Speech: Professor Liz McKinley graduation address
Elizabeth McKinley, Professor of Indigenous Education
Occasional address to the Melbourne Graduate School of Education Graduation Ceremony, Royal Exhibition Building
15 December 2015
Deputy Chancellor, Pro-Vice Chancellors, Dean of Education, ladies and gentleman, and graduands all.
I wish to begin today by congratulating the graduands on all your hard work. But most of all, I want to congratulate you for choosing to be part of a profession that can really make a difference to young people’s lives.
It is a goal of democratic societies that all students should receive and achieve a high standard of education, irrespective of their family’s income, their social background, or ethnic group to which they belong. We live in a country where we believe every child is deserving of an equal opportunity for educational success. Unfortunately this is not the case. Equality in education still remains one of Australia’s, and indeed the world’s most enduring educational challenges. This is true for many of our students who for one reason or another face social barriers. And it is particularly true for Australian Indigenous students. While our education system is meant to expand opportunity for all students, it delivers to most Indigenous Australian students an experience that is less than the best we have to offer.
Thirty-six years ago I too were sitting at graduation. In the 1970s I was an Indigenous woman studying for a science degree at the University of Otago. After graduating with my chemistry degree and having completed a year of secondary teacher education, I was ready to embark on a teaching career. During my time at university and teachers college I was the only Indigenous person in my classes.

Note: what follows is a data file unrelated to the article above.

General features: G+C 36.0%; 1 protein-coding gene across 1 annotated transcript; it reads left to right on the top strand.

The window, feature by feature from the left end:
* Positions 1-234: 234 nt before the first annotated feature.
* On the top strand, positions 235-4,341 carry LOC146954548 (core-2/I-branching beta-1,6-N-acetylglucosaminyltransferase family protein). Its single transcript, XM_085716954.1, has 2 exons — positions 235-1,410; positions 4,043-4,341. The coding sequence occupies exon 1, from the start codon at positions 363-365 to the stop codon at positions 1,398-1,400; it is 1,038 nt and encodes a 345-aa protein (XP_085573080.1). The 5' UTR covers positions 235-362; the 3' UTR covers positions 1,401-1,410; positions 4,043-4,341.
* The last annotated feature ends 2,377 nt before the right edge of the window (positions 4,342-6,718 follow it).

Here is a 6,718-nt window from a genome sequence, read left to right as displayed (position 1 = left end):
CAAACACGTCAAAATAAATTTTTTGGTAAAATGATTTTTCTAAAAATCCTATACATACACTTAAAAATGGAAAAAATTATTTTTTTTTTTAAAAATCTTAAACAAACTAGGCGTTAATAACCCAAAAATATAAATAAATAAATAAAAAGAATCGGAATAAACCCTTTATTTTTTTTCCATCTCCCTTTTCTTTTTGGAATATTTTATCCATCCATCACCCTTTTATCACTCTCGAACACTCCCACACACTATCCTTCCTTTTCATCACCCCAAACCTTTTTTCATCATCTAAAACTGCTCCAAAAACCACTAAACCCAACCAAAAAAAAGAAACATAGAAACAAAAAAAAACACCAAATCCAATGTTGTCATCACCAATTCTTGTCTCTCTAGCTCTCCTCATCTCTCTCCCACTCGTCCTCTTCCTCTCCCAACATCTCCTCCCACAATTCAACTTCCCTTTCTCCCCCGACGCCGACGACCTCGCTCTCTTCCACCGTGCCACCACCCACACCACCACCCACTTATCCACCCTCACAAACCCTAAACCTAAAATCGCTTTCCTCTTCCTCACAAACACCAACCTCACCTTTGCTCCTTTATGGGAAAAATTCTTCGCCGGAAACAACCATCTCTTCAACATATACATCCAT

While what I did was unusual at the time in New Zealand, I want to tell you the story of another Indigenous woman. Her name is Dr Margaret Williams-Weir. In September this year the Graduate School of Education dedicated the lounge on the ground floor of our Queensberry Street building (now known as the Kwong Lee Dow Building) the Dr Margaret Williams-Weir Lounge in her honour. Margaret, a member of the Malera and Bandjalang people of Northern New South Wales, is the first Aboriginal graduate from any Australian University. Margaret graduated with a Diploma in Physical Education from the University of Melbourne. During her life she gained three further degrees, including a doctorate. On receiving her diploma Margaret went into teaching and held positions in Australia, Canada and England. She also worked for the Australian Teacher’s Federation, as the Aboriginal Education Coordinator.
Margaret made it to university through her own achievement having gained matriculation (the equivalent of the VCE today). However, with no funds to pay for tuition and board she was fortunate enough to have the help of others who believed Indigenous Australians should have access to the same chance of success of their non-Indigenous peers.
Janet Deans, a young 19 year old woman at the time and who had a deep commitment to social justice, was the driving force for raising the funds for Margaret to attend university. She raised enough money for the cost of tuition for the first year of study and, in addition, Janet shared some of her own secondary teaching scholarship monies with Margaret to assist with her living expenses. Janet continued to raise money during Margaret’s time here at university so she could complete her studies. As one could imagine, they became lifelong friends.